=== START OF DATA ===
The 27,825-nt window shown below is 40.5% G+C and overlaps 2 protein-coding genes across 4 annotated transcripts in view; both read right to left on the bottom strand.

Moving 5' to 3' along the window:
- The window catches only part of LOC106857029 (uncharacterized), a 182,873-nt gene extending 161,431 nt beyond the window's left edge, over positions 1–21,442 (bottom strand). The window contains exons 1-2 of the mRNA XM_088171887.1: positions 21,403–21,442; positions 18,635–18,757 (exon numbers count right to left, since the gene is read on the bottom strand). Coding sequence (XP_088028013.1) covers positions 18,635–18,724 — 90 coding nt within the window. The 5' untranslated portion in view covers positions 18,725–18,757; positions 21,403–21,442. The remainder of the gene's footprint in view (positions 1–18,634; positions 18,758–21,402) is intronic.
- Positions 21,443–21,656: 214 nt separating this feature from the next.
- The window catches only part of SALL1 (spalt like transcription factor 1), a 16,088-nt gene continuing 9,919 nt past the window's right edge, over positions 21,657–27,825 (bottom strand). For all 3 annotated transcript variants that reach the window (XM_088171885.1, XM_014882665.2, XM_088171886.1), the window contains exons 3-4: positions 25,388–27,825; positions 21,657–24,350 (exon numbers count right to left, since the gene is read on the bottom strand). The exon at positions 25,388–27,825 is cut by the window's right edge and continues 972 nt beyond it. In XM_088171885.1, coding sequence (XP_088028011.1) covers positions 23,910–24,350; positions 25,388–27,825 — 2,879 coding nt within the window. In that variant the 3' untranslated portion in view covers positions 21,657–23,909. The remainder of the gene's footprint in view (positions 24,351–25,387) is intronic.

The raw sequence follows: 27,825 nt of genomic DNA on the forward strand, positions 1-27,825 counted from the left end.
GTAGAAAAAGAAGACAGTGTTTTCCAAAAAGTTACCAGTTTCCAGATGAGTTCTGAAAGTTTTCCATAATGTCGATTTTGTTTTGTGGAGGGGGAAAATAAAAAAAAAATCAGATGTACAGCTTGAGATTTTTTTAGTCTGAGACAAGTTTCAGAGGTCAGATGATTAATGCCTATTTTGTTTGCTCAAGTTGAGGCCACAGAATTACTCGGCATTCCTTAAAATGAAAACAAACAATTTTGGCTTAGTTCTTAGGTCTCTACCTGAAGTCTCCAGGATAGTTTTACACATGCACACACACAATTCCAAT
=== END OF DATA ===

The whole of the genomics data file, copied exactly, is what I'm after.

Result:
The 27,825-nt window shown below is 40.5% G+C and overlaps 2 protein-coding genes across 4 annotated transcripts in view; both read right to left on the bottom strand.

Moving 5' to 3' along the window:
- The window catches only part of LOC106857029 (uncharacterized), a 182,873-nt gene extending 161,431 nt beyond the window's left edge, over positions 1–21,442 (bottom strand). The window contains exons 1-2 of the mRNA XM_088171887.1: positions 21,403–21,442; positions 18,635–18,757 (exon numbers count right to left, since the gene is read on the bottom strand). Coding sequence (XP_088028013.1) covers positions 18,635–18,724 — 90 coding nt within the window. The 5' untranslated portion in view covers positions 18,725–18,757; positions 21,403–21,442. The remainder of the gene's footprint in view (positions 1–18,634; positions 18,758–21,402) is intronic.
- Positions 21,443–21,656: 214 nt separating this feature from the next.
- The window catches only part of SALL1 (spalt like transcription factor 1), a 16,088-nt gene continuing 9,919 nt past the window's right edge, over positions 21,657–27,825 (bottom strand). For all 3 annotated transcript variants that reach the window (XM_088171885.1, XM_014882665.2, XM_088171886.1), the window contains exons 3-4: positions 25,388–27,825; positions 21,657–24,350 (exon numbers count right to left, since the gene is read on the bottom strand). The exon at positions 25,388–27,825 is cut by the window's right edge and continues 972 nt beyond it. In XM_088171885.1, coding sequence (XP_088028011.1) covers positions 23,910–24,350; positions 25,388–27,825 — 2,879 coding nt within the window. In that variant the 3' untranslated portion in view covers positions 21,657–23,909. The remainder of the gene's footprint in view (positions 24,351–25,387) is intronic.

The raw sequence follows: 27,825 nt of genomic DNA on the forward strand, positions 1-27,825 counted from the left end.
GTAGAAAAAGAAGACAGTGTTTTCCAAAAAGTTACCAGTTTCCAGATGAGTTCTGAAAGTTTTCCATAATGTCGATTTTGTTTTGTGGAGGGGGAAAATAAAAAAAAAATCAGATGTACAGCTTGAGATTTTTTTAGTCTGAGACAAGTTTCAGAGGTCAGATGATTAATGCCTATTTTGTTTGCTCAAGTTGAGGCCACAGAATTACTCGGCATTCCTTAAAATGAAAACAAACAATTTTGGCTTAGTTCTTAGGTCTCTACCTGAAGTCTCCAGGATAGTTTTACACATGCACACACACAATTCCAAT